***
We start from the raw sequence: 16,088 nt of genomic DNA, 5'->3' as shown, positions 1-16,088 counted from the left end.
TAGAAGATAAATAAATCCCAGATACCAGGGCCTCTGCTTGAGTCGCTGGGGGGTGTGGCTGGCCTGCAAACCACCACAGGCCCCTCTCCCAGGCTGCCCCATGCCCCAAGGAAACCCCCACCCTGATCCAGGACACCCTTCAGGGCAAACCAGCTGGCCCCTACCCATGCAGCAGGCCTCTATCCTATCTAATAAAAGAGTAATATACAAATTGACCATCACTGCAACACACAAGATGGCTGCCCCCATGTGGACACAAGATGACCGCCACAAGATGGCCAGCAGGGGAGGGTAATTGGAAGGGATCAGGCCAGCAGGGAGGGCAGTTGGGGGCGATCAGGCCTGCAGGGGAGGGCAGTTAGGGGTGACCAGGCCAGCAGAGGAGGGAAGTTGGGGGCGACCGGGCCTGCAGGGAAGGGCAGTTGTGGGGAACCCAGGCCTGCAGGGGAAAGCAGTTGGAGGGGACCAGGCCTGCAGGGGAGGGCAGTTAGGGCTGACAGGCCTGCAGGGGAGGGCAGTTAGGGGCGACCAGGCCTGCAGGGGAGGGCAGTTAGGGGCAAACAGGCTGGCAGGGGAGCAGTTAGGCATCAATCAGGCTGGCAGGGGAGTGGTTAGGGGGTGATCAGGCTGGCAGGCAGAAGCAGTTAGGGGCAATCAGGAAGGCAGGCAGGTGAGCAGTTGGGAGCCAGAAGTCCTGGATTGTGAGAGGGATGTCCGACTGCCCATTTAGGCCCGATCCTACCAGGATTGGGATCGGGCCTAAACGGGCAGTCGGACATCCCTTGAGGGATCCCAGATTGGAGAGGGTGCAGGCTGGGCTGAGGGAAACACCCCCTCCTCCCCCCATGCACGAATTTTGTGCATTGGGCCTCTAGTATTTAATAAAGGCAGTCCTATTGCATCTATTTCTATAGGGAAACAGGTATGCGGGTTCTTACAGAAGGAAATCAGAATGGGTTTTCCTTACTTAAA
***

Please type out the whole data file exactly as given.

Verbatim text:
We start from the raw sequence: 16,088 nt of genomic DNA, 5'->3' as shown, positions 1-16,088 counted from the left end.
TAGAAGATAAATAAATCCCAGATACCAGGGCCTCTGCTTGAGTCGCTGGGGGGTGTGGCTGGCCTGCAAACCACCACAGGCCCCTCTCCCAGGCTGCCCCATGCCCCAAGGAAACCCCCACCCTGATCCAGGACACCCTTCAGGGCAAACCAGCTGGCCCCTACCCATGCAGCAGGCCTCTATCCTATCTAATAAAAGAGTAATATACAAATTGACCATCACTGCAACACACAAGATGGCTGCCCCCATGTGGACACAAGATGACCGCCACAAGATGGCCAGCAGGGGAGGGTAATTGGAAGGGATCAGGCCAGCAGGGAGGGCAGTTGGGGGCGATCAGGCCTGCAGGGGAGGGCAGTTAGGGGTGACCAGGCCAGCAGAGGAGGGAAGTTGGGGGCGACCGGGCCTGCAGGGAAGGGCAGTTGTGGGGAACCCAGGCCTGCAGGGGAAAGCAGTTGGAGGGGACCAGGCCTGCAGGGGAGGGCAGTTAGGGCTGACAGGCCTGCAGGGGAGGGCAGTTAGGGGCGACCAGGCCTGCAGGGGAGGGCAGTTAGGGGCAAACAGGCTGGCAGGGGAGCAGTTAGGCATCAATCAGGCTGGCAGGGGAGTGGTTAGGGGGTGATCAGGCTGGCAGGCAGAAGCAGTTAGGGGCAATCAGGAAGGCAGGCAGGTGAGCAGTTGGGAGCCAGAAGTCCTGGATTGTGAGAGGGATGTCCGACTGCCCATTTAGGCCCGATCCTACCAGGATTGGGATCGGGCCTAAACGGGCAGTCGGACATCCCTTGAGGGATCCCAGATTGGAGAGGGTGCAGGCTGGGCTGAGGGAAACACCCCCTCCTCCCCCCATGCACGAATTTTGTGCATTGGGCCTCTAGTATTTAATAAAGGCAGTCCTATTGCATCTATTTCTATAGGGAAACAGGTATGCGGGTTCTTACAGAAGGAAATCAGAATGGGTTTTCCTTACTTAAA